Northern Ireland

Poll shows more than half advocate joint authority should Stormont be suspended long-term

More than half of people believe Dublin should have a role in governing the north should Stormont be mothballed. Picture by Liam McBurney/PA Wire
More than half of people believe Dublin should have a role in governing the north should Stormont be mothballed. Picture by Liam McBurney/PA Wire More than half of people believe Dublin should have a role in governing the north should Stormont be mothballed. Picture by Liam McBurney/PA Wire

MORE than half of people believe Dublin should have a role in governing the north should Stormont be mothballed for the long-term, new polling indicates.

Joint authority is advocated by the largest proportion of those surveyed, closely followed by direct rule from Westminster, with no input from the Republic's government.

If the power-sharing project is permanently abandoned 41 per cent of people want joint authority with London and Dublin having equal responsibility for governing Northern Ireland. However, 40 per cent of respondents support direct rule with no Dublin involvement, while 18 per cent believe the Republic's administration should have some consultative role.

Nationalists are the strongest advocates of joint authority, with some 85 per cent of them supporting a substantive role for Dublin compared to 13 per cent opting for direct rule with a consultative role for the Irish government, and none choosing Westminster-only direct rule, a LucidTalk poll for the Belfast Telegraph found.

Among DUP, UUP and TUV voters, three quarters want direct rule from London with no cross-border element, while 21 per cent believe the Irish government should have a consultative role and 3 per cent back joint authority.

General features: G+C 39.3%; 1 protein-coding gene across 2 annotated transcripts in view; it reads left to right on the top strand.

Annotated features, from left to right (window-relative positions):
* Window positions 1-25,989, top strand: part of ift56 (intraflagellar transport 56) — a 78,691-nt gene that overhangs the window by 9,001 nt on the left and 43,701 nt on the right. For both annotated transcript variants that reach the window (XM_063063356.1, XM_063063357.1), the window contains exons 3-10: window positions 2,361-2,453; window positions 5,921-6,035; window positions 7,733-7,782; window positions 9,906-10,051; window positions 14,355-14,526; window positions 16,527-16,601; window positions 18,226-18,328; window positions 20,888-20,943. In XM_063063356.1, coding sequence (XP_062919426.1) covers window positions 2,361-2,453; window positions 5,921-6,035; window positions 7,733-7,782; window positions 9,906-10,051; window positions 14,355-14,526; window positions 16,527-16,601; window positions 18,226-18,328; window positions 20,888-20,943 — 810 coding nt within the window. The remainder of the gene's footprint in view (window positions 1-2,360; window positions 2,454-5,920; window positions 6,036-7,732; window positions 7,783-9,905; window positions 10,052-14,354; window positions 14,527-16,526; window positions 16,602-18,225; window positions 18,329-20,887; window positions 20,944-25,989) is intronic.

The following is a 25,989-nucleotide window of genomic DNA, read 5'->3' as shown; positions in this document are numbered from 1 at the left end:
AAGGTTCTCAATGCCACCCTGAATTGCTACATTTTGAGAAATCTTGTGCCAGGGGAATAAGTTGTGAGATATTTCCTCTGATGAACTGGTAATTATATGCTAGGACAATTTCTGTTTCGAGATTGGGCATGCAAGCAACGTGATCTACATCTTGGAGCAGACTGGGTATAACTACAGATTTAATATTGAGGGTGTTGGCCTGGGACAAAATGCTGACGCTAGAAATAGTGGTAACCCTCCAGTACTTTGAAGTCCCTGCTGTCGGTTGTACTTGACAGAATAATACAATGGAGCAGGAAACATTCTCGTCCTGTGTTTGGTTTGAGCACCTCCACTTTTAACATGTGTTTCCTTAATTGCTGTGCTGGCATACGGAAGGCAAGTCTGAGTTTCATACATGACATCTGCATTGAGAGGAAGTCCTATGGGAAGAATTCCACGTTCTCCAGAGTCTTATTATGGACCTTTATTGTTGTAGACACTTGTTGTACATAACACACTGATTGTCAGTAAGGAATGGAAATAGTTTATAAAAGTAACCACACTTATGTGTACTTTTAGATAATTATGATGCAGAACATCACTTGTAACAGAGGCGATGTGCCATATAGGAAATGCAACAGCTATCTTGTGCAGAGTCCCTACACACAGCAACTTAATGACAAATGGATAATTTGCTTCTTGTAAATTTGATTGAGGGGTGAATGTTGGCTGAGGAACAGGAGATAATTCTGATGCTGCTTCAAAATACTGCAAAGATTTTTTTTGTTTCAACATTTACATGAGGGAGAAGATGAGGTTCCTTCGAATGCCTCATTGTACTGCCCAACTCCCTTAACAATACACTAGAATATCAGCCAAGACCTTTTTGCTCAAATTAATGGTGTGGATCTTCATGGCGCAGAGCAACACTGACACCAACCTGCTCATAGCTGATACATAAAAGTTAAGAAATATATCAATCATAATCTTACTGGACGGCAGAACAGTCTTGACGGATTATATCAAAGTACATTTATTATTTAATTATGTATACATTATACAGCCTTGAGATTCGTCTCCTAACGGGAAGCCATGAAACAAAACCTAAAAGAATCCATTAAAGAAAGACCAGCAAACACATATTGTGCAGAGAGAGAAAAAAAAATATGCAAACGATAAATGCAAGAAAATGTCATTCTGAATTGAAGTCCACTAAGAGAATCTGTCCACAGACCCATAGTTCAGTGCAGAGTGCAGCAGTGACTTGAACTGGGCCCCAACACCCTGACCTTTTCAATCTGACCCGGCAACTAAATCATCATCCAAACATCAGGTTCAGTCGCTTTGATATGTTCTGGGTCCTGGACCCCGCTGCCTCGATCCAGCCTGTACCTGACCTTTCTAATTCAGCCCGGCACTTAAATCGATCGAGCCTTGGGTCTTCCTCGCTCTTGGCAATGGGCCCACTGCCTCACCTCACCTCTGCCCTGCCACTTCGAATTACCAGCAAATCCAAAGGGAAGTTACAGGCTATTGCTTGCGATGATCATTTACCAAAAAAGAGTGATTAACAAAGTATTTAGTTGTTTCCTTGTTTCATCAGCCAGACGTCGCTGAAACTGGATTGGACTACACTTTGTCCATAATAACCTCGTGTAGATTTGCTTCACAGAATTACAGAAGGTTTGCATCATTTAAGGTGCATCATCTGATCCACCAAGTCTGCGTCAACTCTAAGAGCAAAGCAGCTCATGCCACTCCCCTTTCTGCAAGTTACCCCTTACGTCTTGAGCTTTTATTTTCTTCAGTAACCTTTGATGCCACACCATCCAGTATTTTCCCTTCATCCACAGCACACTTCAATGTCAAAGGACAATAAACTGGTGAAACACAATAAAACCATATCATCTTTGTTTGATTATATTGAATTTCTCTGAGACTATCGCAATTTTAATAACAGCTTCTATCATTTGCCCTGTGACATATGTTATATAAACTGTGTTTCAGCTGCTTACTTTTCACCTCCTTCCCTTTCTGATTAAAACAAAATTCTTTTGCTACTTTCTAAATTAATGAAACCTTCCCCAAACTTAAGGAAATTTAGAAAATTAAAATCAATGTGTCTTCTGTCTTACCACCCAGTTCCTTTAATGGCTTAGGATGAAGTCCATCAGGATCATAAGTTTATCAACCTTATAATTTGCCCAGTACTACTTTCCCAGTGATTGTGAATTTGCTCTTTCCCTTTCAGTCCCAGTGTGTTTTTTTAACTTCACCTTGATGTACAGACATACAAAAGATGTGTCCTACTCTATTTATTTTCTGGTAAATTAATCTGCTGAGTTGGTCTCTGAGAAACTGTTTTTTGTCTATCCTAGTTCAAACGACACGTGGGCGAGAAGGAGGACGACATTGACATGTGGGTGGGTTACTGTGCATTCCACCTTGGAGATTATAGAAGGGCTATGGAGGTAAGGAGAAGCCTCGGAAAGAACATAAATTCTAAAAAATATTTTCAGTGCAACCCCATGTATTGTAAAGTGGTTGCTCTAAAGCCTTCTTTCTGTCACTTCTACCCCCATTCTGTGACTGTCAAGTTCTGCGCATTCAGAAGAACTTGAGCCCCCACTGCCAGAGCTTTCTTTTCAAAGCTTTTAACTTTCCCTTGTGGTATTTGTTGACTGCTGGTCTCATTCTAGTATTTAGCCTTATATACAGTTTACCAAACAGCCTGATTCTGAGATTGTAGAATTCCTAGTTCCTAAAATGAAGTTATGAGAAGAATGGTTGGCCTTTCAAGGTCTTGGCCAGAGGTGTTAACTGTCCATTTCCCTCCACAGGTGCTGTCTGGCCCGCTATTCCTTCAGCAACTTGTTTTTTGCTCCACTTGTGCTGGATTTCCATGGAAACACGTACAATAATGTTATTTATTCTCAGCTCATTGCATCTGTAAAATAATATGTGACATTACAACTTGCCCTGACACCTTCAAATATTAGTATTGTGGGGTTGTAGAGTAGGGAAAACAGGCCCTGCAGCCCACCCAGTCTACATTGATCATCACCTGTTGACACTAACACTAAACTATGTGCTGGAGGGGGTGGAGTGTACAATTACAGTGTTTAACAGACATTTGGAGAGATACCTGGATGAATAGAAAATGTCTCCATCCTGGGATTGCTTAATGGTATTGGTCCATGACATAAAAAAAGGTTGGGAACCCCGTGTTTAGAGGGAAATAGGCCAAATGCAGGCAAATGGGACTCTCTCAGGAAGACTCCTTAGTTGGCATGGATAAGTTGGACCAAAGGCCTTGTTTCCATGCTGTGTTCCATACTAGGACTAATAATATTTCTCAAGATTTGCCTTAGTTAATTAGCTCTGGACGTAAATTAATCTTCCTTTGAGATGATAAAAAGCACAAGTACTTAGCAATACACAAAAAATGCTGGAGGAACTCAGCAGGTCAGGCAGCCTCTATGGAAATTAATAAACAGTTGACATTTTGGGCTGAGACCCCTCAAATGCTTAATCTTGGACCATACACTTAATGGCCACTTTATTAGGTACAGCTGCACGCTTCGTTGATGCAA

Direct rule from Westminster with a role for Dublin is the favourite option of Alliance and Green voters (47 per cent), followed by joint authority (37 per cent) and 12 per cent choosing London-only direct rule.

The polling was conducted over four days earlier this month and canvassed the opinions of some 3,350 people.

It also found that more than two-thirds of nationalist and middle ground voters (67 per cent) believe the DUP will never serve in an executive with a Sinn Féin first minister.

Non-unionists seemingly believe that the DUP is using the protocol as an excuse not to restore power-sharing and that party's real motivation is that it doesn't want to enter an executive in which Michelle O’Neill occupies the role that has been exclusively unionist since the Good Friday Agreement.

Almost eight in 10 of Sinn Féin voters (79 per cent) believe this is the case with just 12 per cent saying they think Sir Jeffrey Donaldson’s party would be willing to accept the deputy first minister's position.